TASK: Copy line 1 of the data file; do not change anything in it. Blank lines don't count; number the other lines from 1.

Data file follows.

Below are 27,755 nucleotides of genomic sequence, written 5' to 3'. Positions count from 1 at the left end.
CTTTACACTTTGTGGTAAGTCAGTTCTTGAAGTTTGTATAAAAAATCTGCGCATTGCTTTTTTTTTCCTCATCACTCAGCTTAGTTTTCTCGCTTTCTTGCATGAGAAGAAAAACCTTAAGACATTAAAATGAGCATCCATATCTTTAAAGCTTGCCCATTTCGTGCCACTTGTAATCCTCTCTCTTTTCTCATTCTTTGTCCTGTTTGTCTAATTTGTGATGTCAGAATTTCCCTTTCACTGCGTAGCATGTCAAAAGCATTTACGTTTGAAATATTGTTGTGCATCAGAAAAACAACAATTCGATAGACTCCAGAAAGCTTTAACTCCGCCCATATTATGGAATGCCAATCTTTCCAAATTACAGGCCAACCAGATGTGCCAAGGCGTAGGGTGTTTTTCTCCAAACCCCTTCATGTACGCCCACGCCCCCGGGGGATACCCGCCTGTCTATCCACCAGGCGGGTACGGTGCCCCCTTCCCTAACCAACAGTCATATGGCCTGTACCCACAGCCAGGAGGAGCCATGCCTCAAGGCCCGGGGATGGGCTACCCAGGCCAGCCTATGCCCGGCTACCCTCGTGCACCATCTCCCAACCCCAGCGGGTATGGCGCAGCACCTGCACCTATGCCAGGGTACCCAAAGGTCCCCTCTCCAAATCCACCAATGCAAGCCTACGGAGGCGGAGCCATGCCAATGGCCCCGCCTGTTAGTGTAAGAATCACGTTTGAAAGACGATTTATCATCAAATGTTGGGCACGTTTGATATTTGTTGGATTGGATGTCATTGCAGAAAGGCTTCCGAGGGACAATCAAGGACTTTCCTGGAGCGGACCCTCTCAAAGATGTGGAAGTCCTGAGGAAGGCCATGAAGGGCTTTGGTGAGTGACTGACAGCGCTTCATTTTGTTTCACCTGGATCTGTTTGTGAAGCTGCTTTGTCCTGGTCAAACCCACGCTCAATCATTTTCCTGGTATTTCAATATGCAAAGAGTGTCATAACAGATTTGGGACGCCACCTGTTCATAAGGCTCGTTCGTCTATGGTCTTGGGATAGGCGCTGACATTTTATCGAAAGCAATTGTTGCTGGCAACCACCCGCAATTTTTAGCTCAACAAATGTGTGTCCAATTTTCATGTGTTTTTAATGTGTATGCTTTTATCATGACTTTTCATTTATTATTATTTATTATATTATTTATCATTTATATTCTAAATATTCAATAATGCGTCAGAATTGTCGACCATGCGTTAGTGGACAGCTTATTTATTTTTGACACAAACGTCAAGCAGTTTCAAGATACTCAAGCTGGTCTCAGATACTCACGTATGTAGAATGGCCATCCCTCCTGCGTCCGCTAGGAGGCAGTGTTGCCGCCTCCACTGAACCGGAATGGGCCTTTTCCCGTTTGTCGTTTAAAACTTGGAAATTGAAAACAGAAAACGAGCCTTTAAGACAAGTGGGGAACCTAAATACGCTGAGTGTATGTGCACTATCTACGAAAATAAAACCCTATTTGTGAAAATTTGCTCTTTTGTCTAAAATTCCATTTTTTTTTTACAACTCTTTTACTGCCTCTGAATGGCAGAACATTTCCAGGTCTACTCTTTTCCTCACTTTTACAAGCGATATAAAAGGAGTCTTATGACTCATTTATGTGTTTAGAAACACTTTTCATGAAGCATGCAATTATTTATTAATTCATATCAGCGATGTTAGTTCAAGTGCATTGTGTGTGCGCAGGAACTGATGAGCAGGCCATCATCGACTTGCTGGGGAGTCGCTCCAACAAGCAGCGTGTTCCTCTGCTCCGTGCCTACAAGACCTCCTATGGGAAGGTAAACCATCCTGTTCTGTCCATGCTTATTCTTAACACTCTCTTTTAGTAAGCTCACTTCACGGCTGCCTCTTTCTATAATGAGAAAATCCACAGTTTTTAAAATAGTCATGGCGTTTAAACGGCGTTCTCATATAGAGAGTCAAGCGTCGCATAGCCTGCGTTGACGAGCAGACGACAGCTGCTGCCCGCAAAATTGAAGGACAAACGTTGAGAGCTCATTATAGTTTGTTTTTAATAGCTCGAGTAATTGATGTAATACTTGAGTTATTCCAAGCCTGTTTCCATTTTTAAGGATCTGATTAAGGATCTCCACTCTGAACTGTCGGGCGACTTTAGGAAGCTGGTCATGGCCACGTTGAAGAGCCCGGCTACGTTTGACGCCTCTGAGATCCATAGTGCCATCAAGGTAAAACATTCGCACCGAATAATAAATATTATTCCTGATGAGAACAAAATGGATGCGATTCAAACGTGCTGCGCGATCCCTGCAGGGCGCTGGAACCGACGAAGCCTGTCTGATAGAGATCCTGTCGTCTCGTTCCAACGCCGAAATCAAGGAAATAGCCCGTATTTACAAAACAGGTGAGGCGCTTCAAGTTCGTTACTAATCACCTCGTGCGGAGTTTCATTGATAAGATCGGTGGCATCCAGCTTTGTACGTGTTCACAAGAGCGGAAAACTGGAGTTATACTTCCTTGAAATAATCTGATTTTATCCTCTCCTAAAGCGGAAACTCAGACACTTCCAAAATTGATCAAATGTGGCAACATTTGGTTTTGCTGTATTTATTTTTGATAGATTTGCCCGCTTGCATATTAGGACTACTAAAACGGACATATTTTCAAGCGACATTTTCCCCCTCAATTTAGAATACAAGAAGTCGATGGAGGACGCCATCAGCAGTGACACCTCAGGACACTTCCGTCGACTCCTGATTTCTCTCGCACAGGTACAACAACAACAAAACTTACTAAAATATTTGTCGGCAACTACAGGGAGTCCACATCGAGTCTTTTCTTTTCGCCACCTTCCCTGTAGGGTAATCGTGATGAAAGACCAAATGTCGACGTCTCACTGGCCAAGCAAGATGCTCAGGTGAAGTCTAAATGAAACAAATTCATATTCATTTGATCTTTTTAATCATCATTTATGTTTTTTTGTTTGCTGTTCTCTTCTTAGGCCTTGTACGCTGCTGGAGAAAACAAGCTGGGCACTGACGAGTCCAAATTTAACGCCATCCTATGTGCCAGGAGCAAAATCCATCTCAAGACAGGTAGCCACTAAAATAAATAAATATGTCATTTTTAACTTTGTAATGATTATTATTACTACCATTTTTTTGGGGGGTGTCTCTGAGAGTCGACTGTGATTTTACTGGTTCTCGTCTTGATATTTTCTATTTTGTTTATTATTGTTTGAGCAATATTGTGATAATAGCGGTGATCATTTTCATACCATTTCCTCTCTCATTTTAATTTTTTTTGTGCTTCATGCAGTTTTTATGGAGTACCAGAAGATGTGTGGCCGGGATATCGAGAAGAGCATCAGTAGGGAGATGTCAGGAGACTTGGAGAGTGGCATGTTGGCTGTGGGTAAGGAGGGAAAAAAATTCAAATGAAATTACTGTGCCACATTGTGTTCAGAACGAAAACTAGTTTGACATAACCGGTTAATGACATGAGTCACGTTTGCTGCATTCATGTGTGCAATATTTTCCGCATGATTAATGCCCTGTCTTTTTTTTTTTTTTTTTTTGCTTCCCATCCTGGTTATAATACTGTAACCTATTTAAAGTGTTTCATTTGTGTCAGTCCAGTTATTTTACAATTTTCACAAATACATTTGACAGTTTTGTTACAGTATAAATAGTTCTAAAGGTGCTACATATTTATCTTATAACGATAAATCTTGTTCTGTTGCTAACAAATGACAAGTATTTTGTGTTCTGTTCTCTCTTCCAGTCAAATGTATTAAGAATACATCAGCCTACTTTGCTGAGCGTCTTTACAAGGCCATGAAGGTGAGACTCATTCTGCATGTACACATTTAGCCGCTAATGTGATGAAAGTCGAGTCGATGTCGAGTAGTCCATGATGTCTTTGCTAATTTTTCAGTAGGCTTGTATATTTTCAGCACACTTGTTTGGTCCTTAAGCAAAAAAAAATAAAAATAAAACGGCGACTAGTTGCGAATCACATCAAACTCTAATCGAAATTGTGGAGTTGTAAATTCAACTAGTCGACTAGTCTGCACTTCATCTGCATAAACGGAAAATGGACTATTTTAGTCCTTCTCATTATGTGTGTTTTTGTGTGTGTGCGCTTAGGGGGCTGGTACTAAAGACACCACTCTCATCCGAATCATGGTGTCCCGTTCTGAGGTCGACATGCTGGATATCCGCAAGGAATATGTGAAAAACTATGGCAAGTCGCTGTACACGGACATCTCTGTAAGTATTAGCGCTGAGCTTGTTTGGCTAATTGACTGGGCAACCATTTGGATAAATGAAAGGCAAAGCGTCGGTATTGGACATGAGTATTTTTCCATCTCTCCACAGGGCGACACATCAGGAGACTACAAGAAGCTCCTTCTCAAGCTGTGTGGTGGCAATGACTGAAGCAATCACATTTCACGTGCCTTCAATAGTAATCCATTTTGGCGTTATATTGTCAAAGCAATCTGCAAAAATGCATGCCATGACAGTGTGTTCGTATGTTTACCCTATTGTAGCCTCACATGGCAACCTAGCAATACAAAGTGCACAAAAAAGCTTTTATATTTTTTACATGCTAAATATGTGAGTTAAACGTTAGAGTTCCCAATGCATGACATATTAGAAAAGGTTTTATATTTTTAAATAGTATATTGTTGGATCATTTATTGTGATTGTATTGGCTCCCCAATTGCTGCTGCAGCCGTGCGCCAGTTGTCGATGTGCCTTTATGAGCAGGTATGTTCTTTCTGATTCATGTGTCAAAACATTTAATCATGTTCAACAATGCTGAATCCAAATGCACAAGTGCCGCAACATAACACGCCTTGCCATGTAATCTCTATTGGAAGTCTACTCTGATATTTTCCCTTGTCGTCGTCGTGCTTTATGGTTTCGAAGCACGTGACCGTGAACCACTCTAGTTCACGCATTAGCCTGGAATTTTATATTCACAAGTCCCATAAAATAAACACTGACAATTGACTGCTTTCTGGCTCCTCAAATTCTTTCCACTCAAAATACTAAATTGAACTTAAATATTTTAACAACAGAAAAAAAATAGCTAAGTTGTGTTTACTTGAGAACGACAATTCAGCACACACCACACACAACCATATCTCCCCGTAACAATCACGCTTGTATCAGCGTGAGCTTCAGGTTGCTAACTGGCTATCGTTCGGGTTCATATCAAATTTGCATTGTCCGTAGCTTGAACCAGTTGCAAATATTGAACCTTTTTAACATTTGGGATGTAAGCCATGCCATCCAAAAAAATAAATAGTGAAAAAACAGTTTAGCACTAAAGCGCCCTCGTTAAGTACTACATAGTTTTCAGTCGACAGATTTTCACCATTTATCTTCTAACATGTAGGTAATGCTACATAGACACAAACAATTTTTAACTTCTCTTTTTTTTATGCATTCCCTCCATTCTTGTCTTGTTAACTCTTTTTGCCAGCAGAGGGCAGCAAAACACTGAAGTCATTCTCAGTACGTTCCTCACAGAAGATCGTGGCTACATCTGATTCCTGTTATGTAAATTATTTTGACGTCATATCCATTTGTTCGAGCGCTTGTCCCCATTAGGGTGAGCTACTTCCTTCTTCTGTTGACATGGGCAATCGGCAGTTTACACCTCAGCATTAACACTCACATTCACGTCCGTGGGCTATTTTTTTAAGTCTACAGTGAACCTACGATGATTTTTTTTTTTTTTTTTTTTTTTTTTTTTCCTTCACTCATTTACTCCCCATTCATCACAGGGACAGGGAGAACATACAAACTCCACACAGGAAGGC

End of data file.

Below are 27,755 nucleotides of genomic sequence, written 5' to 3'. Positions count from 1 at the left end.